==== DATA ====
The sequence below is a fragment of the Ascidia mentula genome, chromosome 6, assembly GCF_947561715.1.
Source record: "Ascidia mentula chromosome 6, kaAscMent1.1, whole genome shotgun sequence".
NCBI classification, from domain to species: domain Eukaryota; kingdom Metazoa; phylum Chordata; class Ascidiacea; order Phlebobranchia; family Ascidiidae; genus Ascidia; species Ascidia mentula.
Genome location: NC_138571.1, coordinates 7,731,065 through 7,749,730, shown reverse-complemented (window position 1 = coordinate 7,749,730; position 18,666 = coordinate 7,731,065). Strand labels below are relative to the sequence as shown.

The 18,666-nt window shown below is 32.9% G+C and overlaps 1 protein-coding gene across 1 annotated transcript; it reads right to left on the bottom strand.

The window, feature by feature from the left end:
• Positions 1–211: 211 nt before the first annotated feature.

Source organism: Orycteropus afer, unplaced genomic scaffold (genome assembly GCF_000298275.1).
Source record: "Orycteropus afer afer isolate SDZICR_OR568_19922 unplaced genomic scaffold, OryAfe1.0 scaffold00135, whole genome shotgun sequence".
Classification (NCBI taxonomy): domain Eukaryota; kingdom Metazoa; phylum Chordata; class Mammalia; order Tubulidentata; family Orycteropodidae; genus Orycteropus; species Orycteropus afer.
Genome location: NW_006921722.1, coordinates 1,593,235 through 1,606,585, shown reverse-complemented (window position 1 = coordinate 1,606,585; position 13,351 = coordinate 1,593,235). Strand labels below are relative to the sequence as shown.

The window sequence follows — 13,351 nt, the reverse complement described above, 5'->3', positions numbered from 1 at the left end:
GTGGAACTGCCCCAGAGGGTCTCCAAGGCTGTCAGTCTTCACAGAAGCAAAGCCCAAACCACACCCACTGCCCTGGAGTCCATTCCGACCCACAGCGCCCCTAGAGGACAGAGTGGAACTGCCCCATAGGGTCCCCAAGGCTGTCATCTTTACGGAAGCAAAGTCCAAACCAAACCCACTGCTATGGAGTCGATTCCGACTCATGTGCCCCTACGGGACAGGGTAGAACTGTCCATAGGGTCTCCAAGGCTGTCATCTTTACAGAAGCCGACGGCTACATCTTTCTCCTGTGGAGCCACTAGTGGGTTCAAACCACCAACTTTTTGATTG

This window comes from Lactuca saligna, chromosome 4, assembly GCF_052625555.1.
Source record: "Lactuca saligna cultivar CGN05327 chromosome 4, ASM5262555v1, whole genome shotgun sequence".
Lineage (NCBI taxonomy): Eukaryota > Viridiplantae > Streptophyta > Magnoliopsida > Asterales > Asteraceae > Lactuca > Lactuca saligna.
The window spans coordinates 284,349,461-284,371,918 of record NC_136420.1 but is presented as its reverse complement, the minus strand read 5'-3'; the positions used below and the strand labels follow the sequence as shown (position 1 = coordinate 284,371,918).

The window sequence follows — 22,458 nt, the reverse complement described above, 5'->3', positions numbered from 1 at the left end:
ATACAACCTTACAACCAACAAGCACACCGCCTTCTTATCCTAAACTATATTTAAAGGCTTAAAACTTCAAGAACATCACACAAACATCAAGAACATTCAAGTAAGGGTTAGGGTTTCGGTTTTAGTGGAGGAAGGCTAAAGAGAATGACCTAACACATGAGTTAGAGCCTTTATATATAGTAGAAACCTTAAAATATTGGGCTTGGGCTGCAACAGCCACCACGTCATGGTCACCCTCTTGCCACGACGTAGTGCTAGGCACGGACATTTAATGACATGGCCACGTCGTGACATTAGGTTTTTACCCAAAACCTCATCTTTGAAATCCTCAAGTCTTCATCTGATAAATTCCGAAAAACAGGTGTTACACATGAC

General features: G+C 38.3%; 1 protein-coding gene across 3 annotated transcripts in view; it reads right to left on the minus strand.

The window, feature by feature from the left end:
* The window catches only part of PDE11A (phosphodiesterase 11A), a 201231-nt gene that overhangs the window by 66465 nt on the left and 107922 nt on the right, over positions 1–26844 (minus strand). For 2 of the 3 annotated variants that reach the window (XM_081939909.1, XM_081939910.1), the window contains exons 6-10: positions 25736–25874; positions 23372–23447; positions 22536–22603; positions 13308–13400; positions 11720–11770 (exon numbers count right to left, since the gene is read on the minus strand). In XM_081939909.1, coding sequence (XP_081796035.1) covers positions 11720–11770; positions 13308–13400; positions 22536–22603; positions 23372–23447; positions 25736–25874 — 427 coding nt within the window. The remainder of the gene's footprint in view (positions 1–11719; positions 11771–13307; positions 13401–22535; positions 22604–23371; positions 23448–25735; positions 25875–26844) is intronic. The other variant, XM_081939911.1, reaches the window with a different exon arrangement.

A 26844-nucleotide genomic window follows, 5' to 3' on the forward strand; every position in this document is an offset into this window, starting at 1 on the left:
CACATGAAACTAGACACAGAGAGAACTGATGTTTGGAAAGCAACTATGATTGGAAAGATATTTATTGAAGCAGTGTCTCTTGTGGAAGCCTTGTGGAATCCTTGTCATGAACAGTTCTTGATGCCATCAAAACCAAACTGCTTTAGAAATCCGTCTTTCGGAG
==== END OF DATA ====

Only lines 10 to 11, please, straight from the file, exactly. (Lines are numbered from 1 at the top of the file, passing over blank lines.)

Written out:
Classification (NCBI taxonomy): domain Eukaryota; kingdom Metazoa; phylum Chordata; class Mammalia; order Tubulidentata; family Orycteropodidae; genus Orycteropus; species Orycteropus afer.
Genome location: NW_006921722.1, coordinates 1,593,235 through 1,606,585, shown reverse-complemented (window position 1 = coordinate 1,606,585; position 13,351 = coordinate 1,593,235). Strand labels below are relative to the sequence as shown.